SpiderOak’s Hive Keeps Cloud-Stored Files Safe From Prying Eyes

SpiderOak today launched Hive, an app allows users to easily sync their files across devices while the files remain encrypted on SpiderOak's servers.

SpiderOak today launched Hive, an app allows users to easily sync their  files across devices while the files remain encrypted on SpiderOak’s servers.

The app comes as part of SpiderOak‘s application version 5.0. It is available for desktop and iOS, with an Android app expected later this month.

Files are encrypted on the client side. Effectively, that means SpiderOak cannot read file names or contents even if the user loses his or her password or law enforcement agencies demand access.

“The first thing we wanted to ensure was privacy, then we can do backup, sync and sharing. Under no circumstances can the server actually see plain text data. In our world, that’s the only way we can ensure privacy,” said CEO Ethan Oberman.

Encryption on the server is a benefit of SpiderOak’s products, but it poses an additional challenge in developing sharing and collaboration software.

SpiderOak’s namesake app could already perform all of the functions Hive does, but it came with a more involved user interface that required users to indicate which files to back up. Hive employs a drag-and-drop interface.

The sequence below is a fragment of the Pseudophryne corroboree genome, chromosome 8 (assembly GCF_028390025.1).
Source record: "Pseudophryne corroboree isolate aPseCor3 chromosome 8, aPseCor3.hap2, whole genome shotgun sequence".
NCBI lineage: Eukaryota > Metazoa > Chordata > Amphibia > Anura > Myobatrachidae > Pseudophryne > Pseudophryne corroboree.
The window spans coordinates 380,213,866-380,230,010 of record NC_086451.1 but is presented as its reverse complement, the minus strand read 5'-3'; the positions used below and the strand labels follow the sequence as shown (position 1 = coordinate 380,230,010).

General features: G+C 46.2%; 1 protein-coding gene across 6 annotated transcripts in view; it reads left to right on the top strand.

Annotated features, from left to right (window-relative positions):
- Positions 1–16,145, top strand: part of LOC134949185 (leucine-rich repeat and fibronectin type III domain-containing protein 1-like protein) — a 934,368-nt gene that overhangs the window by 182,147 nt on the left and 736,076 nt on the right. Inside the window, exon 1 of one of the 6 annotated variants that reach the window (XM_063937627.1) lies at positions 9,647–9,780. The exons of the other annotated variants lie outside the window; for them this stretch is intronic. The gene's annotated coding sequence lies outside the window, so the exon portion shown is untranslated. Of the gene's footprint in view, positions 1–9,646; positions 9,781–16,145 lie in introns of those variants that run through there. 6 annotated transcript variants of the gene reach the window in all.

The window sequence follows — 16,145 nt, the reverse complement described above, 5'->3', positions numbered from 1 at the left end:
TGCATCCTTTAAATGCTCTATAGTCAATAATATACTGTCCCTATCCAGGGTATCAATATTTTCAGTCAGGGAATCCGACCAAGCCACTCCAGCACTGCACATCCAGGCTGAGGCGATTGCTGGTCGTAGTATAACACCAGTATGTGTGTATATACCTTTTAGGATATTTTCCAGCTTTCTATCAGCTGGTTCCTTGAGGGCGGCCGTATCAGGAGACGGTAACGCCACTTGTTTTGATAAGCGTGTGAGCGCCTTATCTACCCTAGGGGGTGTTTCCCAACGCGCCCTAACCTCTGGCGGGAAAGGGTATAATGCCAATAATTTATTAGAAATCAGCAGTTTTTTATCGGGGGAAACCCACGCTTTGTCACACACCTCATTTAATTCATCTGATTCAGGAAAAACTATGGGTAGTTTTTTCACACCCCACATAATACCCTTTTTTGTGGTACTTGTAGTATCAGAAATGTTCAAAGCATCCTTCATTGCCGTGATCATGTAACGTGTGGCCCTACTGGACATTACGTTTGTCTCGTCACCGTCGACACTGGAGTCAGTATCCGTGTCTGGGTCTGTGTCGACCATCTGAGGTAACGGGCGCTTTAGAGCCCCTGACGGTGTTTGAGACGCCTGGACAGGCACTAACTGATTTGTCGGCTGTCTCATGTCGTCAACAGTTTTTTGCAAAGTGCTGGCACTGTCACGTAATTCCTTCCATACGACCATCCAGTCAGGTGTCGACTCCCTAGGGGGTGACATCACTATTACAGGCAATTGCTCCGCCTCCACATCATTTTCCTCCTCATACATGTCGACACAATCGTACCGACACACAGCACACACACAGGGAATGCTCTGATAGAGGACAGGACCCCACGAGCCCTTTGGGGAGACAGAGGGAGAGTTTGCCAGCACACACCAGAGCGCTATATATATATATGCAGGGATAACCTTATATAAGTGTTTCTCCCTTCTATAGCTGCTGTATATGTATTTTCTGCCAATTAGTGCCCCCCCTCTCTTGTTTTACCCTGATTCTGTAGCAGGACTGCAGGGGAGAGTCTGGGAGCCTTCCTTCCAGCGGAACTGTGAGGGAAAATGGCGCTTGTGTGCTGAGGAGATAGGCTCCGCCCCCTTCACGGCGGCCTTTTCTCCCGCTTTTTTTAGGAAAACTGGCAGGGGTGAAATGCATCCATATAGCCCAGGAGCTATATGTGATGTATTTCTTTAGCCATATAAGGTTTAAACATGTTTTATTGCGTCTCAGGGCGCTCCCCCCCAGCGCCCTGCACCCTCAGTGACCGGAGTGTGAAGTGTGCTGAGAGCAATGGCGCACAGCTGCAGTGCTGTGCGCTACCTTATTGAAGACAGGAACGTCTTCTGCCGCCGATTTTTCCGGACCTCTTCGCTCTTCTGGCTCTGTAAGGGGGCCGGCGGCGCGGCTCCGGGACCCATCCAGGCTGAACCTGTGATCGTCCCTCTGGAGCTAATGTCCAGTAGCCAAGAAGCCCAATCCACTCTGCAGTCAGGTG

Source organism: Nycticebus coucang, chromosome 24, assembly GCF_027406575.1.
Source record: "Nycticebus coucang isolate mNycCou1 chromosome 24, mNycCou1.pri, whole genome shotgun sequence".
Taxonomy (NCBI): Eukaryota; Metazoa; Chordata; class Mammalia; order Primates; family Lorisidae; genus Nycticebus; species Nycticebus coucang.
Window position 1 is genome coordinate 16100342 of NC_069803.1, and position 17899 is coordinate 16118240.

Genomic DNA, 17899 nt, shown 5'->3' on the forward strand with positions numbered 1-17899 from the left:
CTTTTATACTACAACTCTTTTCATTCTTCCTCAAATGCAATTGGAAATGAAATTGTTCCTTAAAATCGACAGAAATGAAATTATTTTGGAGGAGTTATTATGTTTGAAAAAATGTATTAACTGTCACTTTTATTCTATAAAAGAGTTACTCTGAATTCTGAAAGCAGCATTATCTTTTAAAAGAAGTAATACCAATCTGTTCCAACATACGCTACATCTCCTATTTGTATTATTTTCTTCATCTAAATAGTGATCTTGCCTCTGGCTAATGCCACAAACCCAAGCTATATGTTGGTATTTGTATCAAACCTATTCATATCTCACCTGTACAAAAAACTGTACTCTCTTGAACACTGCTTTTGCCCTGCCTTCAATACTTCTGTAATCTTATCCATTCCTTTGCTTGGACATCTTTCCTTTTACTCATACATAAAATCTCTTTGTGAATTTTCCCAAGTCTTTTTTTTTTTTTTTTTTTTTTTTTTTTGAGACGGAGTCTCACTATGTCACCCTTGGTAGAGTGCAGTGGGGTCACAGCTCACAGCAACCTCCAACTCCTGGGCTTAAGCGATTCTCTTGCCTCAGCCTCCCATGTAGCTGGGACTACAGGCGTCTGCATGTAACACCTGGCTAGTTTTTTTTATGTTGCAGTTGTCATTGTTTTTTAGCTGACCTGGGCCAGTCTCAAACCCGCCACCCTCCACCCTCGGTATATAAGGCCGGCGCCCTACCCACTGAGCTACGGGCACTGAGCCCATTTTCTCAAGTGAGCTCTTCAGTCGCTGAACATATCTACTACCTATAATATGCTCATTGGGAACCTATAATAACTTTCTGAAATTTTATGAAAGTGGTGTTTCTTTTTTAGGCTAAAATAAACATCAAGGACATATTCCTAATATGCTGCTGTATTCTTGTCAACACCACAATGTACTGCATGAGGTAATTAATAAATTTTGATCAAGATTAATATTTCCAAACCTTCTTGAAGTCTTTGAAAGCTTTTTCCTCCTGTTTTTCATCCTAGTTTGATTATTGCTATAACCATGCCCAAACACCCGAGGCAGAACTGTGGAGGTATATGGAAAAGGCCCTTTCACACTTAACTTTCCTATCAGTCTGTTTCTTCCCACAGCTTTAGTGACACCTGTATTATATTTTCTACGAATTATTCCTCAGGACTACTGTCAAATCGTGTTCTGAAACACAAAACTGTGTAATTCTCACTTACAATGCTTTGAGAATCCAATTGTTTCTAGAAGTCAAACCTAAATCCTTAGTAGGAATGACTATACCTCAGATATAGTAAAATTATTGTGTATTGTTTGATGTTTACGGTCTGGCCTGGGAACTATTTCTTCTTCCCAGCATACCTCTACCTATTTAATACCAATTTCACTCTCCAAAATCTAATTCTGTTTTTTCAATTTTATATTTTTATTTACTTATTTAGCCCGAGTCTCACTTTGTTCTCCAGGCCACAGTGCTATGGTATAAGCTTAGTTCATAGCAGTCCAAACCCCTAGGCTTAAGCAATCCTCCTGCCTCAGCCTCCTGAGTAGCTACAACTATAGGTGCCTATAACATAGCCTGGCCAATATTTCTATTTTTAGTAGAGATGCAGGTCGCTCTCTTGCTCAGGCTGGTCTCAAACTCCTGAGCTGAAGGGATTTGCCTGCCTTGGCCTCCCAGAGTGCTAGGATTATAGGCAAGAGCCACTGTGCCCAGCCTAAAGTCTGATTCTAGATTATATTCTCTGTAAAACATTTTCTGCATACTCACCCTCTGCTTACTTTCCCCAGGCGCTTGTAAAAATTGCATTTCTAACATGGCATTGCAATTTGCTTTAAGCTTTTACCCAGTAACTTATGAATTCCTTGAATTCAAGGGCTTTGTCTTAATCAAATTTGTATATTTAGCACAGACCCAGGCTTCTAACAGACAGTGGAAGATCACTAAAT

“We’ve leveraged what other companies have done around usability, and applied it to spider oak applications,” Oberman said.

Yet SpiderOak hasn’t yet been able to offer file-sharing that leaves its servers blind as to file name and content. When Hive user share files, they de-encrypt the same files on SpiderOak’s servers.

Privacy-minded storage and sharing appears to be benefiting from technological advances. Last week, BitTorrent launched a peer-to-peer synching app in which synched files are not stored on the company’s servers. Just a week later, users have already shared a petabyte of data, according to BitTorrent.

SpiderOak hopes to deliver still more privacy-conscious versions on cloud sharing functions. According to Oberman, the company will soon offer a file-sharing service in which files remain encrypted on its servers.

SpiderOak users can sync or share up to 2 gigabytes of data before entering SpiderOak’s paid premium tier, putting it on a par with Dropbox. New users this week will benefit from a promotional 5-gigabyte storage cap.